“I ventured down the path of make-up trying to find out who I was as a person,” says Elliott Banks on their make-up aspirations – artistry that last year made it to the Super Bowl of beauty, the BBC’s Glow Up, to be scrutinised by the dynamic duo Val Garland and Dominic Skinner. “I didn’t want my work to be gendered, so I painted myself different colours and erased any masculine or feminine features. It’s very inhuman and more about being a mood or emotion.”

For me, make-up was a disguise, not to conceal or conform but, rather, to cosplay as the best version of myself, one I was yet to meet before that point, as if my sparkling eyelids were a superhero mask. I honed my skills and refined my craft, evolving into softer blends, perfectly symmetrical wings and not a speck of glitter out of place.

Slowly, for the first time in 27 years, beauty – a convoluted concept that had previously made me shudder when uttered – felt within reach… and the world around me began to notice. “You are the most beautiful person in the room,” gushed a stranger at the blackout performance of Jeremy O. Harris’s brilliant play “Daddy”. I felt like it too, my eyes delicately outlined with glittering red devil horns.

Though, as I outwardly radiated beauty, the ugliness of the world was sometimes reflected back at me. I was taunted, teased and, on occasion, terrorised by men I would encounter in the wild. “Ugh… faggot,” my seat neighbour on the Piccadilly line exclaimed, with the disgust of somebody who had uncovered a maggot-covered compost heap, at the mere sight of me applying lip gloss, before moving as far away as the carriage would allow. In that moment, I felt less of a make-up maven and more of a Buffalo Bill.

A deeper, nagging feeling persisted, a reminder that, frankly, it’s a terrifying time to be visibly queer in the UK right now: the 2020/21 reporting year saw 18,596 sexual orientation hate crimes, and those were only the ones recorded. Whether day or night, I scurried to and from the city with oversized Prada sunglasses on to hide my art and carried a break-in-case-of-emergency supply of micellar water and cotton pads if I needed to erase it for my safety. While furiously scrubbing away a holographic, figeater, beetle-inspired look on a train hurtling out of Waterloo, I thought about kohl-wearing ancient Egyptians and the fabulously pompous eighteenth-century men known as Macaronis and wondered when male-presenting figures donning make-up had been downgraded from a signifier of wealth and intelligence to something to be ashamed of.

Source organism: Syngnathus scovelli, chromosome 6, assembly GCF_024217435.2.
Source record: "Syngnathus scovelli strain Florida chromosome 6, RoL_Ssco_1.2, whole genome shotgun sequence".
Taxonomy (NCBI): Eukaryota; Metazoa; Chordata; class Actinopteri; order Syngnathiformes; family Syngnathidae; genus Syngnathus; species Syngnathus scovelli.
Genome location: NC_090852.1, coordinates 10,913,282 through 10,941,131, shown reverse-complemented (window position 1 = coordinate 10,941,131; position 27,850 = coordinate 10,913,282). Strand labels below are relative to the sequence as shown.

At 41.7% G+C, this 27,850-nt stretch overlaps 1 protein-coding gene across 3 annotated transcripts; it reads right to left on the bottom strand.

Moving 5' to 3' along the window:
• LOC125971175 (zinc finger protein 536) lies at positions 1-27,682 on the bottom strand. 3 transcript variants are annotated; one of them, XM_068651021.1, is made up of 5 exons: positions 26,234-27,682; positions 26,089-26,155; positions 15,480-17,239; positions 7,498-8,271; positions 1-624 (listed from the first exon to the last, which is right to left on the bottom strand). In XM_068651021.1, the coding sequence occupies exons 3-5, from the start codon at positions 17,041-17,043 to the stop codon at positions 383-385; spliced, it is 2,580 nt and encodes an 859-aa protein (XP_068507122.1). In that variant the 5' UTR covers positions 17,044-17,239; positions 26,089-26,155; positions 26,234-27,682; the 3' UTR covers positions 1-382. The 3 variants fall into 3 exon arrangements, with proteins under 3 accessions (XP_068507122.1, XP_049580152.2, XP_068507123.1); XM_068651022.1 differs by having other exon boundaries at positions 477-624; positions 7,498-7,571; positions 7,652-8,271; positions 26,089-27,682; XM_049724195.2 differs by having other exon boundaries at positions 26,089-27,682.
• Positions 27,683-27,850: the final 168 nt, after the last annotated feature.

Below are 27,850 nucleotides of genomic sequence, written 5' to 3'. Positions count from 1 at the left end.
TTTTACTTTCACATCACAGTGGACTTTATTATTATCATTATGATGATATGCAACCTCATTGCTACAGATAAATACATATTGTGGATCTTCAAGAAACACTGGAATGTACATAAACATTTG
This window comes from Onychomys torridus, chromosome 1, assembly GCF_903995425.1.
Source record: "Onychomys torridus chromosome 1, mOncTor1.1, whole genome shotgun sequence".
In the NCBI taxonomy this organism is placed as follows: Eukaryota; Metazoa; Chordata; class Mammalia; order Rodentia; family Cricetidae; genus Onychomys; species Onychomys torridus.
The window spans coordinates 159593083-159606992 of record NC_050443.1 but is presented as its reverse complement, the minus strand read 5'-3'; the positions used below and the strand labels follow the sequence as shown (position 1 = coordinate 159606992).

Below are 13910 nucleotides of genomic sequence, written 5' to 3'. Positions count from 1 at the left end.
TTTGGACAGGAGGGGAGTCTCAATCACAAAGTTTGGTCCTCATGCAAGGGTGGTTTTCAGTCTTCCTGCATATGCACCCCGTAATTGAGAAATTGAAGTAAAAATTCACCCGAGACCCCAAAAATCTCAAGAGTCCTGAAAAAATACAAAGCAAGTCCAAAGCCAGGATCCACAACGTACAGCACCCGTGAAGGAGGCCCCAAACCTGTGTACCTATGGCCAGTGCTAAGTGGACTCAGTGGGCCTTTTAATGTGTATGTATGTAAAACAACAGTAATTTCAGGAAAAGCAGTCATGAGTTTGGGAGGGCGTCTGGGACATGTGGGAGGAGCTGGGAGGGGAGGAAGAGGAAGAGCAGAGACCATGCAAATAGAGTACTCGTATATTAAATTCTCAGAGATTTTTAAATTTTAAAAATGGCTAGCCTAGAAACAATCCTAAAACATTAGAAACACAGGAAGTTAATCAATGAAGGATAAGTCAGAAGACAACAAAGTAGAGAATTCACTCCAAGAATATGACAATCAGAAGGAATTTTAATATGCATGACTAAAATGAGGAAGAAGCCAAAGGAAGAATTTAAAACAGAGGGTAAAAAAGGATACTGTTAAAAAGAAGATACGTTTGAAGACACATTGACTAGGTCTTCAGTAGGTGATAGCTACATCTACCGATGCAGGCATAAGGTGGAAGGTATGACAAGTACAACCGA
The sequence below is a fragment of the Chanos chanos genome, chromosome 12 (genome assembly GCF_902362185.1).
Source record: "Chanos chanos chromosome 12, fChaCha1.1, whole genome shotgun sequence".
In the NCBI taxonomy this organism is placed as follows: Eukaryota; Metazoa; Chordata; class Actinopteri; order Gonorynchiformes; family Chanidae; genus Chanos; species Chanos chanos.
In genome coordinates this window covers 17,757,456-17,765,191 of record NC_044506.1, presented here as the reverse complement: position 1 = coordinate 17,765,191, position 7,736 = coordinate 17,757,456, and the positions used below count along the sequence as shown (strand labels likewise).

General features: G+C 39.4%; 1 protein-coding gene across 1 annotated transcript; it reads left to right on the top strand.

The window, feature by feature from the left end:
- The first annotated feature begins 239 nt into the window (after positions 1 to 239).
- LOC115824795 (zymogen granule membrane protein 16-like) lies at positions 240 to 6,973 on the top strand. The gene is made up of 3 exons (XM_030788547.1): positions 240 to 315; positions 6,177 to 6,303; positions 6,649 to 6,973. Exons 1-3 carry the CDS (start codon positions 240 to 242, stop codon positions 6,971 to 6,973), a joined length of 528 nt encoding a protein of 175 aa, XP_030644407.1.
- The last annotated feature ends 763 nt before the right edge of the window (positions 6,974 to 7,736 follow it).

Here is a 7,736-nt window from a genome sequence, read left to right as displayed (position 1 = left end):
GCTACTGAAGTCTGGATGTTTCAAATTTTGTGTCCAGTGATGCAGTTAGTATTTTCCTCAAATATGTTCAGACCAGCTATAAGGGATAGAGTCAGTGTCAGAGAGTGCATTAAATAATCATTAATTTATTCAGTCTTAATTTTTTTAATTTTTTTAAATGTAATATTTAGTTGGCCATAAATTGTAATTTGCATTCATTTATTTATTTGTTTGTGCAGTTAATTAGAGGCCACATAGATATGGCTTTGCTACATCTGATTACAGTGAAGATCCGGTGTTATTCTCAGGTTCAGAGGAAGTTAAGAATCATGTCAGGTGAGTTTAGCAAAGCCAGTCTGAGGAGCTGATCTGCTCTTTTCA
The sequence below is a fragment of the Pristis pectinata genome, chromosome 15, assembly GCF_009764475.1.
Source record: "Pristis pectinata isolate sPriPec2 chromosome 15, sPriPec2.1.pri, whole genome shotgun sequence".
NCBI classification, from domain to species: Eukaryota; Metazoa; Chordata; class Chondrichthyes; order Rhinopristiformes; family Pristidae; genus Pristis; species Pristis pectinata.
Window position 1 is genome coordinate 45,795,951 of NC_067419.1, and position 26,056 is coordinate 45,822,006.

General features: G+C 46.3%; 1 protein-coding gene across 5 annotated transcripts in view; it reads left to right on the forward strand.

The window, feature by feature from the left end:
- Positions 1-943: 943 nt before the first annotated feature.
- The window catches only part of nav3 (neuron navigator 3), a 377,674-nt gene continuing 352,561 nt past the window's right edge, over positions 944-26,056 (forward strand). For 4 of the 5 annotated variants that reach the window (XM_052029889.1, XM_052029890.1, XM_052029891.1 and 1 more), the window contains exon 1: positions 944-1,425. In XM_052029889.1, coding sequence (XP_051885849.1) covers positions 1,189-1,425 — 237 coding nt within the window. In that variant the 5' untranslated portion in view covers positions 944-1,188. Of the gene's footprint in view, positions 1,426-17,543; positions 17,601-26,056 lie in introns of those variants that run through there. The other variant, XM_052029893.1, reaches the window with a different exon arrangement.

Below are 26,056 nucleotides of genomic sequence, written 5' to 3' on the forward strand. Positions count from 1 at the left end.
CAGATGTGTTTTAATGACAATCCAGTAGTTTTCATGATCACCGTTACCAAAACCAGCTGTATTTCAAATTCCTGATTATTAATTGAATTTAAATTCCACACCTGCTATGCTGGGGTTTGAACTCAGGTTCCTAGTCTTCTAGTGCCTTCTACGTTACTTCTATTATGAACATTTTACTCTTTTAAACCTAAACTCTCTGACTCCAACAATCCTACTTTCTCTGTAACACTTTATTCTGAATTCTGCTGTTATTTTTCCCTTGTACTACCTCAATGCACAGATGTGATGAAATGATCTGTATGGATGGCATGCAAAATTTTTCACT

Even the Neanderthals understood the power of self-adornment, using minerals such as haematite and pyrite to create colourful pigments for their faces. I questioned whether or not it was the medium of make-up – a kaleidoscope of colours and shining rhinestones – or, rather, the act itself, the final result a testament of time spent in front of the mirror preening myself. When I applied make-up in public, or regularly checked it in my compact to make sure it remained pristine, I recognised the same look of derision given to women who dare to apply beauty products anywhere other than in private at their vanity mirror. Much like Narcissus, I thought, I was finding myself punished for appreciating my visage, though inside, I knew the connection was deeper than that.

“When you are doing make-up on yourself you spend so much time on it, and when you’re staring in the mirror at yourself, it’s a therapeutic moment of self-reflection,” says Banks. “You can shut out everything else on the outside.” Similarly, beauty became a safe space solely for me. Even on the days when I wasn’t wearing make-up, I luxuriated in getting ready. Standing in front of the mirror gently massaging Augustinus Bader’s The Cream into my face with my fingertips, I noted every crease, fold and wrinkle that made up the complexity of my face – a canvas that was uniquely mine and the foundation for the make-up that followed.

Now, when I look at myself in the mirror, I’m not met with critical eyes that envision necessary nips and tucks, or even doleful ones that wish for a totally different face altogether. Instead, I see confidence and contentment, knowing that regardless of the kaleidoscope of colours or crystals adorning my face, I’m living authentically as myself and nothing is more beautiful than that. “Make-up is such a true expression because it’s literally your creation,” muses Brady on its elusive power. “When you’re pursuing something with passion and drive, people will respect you. You give them no other choice.”

Similarly indignant, I’m continuing on the pursuit of beauty, my eyes lined in bright fuchsia or punctuated with sparkling rhinestones, with compact in hand for mandatory reflection-gazing. After an arduous climb to the summit of Mount Everest to find enlightenment, why the hell wouldn’t I stop to admire the view?

Photography by Joshua Tarn. Taken from Issue 56 of 10 Men – PEACE, COURAGE, FREEDOM – out now. Purchase here.